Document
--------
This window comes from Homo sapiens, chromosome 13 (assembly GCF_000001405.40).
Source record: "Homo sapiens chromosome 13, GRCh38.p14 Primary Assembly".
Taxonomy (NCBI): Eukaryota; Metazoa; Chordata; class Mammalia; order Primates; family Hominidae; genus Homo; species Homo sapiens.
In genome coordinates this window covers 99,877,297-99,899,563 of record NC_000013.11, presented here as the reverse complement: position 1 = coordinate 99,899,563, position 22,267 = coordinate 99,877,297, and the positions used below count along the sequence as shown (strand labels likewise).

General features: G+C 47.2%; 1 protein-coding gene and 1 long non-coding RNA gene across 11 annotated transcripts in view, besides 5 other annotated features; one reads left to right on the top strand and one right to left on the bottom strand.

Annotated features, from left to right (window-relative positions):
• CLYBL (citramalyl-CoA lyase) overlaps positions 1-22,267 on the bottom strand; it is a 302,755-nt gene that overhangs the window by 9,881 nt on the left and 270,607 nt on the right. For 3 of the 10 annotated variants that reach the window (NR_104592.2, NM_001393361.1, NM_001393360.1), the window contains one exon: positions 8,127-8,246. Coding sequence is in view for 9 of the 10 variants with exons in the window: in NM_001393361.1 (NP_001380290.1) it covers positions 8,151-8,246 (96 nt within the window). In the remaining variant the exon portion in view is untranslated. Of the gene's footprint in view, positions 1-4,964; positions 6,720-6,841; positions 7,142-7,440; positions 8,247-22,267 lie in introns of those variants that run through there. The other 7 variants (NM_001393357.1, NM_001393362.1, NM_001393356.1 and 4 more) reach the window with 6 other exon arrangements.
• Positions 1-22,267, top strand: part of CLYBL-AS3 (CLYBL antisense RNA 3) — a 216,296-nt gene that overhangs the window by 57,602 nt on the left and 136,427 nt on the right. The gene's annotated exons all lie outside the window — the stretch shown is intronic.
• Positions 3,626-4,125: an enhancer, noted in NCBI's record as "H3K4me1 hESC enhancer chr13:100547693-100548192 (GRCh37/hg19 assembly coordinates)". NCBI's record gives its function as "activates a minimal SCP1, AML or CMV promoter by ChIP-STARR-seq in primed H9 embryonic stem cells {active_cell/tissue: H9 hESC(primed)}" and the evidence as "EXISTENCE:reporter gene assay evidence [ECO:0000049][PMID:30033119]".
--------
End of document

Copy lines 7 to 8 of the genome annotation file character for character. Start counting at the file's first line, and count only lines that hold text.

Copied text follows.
• CLYBL (citramalyl-CoA lyase) overlaps positions 1-22,267 on the bottom strand; it is a 302,755-nt gene that overhangs the window by 9,881 nt on the left and 270,607 nt on the right. For 3 of the 10 annotated variants that reach the window (NR_104592.2, NM_001393361.1, NM_001393360.1), the window contains one exon: positions 8,127-8,246. Coding sequence is in view for 9 of the 10 variants with exons in the window: in NM_001393361.1 (NP_001380290.1) it covers positions 8,151-8,246 (96 nt within the window). In the remaining variant the exon portion in view is untranslated. Of the gene's footprint in view, positions 1-4,964; positions 6,720-6,841; positions 7,142-7,440; positions 8,247-22,267 lie in introns of those variants that run through there. The other 7 variants (NM_001393357.1, NM_001393362.1, NM_001393356.1 and 4 more) reach the window with 6 other exon arrangements.
• Positions 1-22,267, top strand: part of CLYBL-AS3 (CLYBL antisense RNA 3) — a 216,296-nt gene that overhangs the window by 57,602 nt on the left and 136,427 nt on the right. The gene's annotated exons all lie outside the window — the stretch shown is intronic.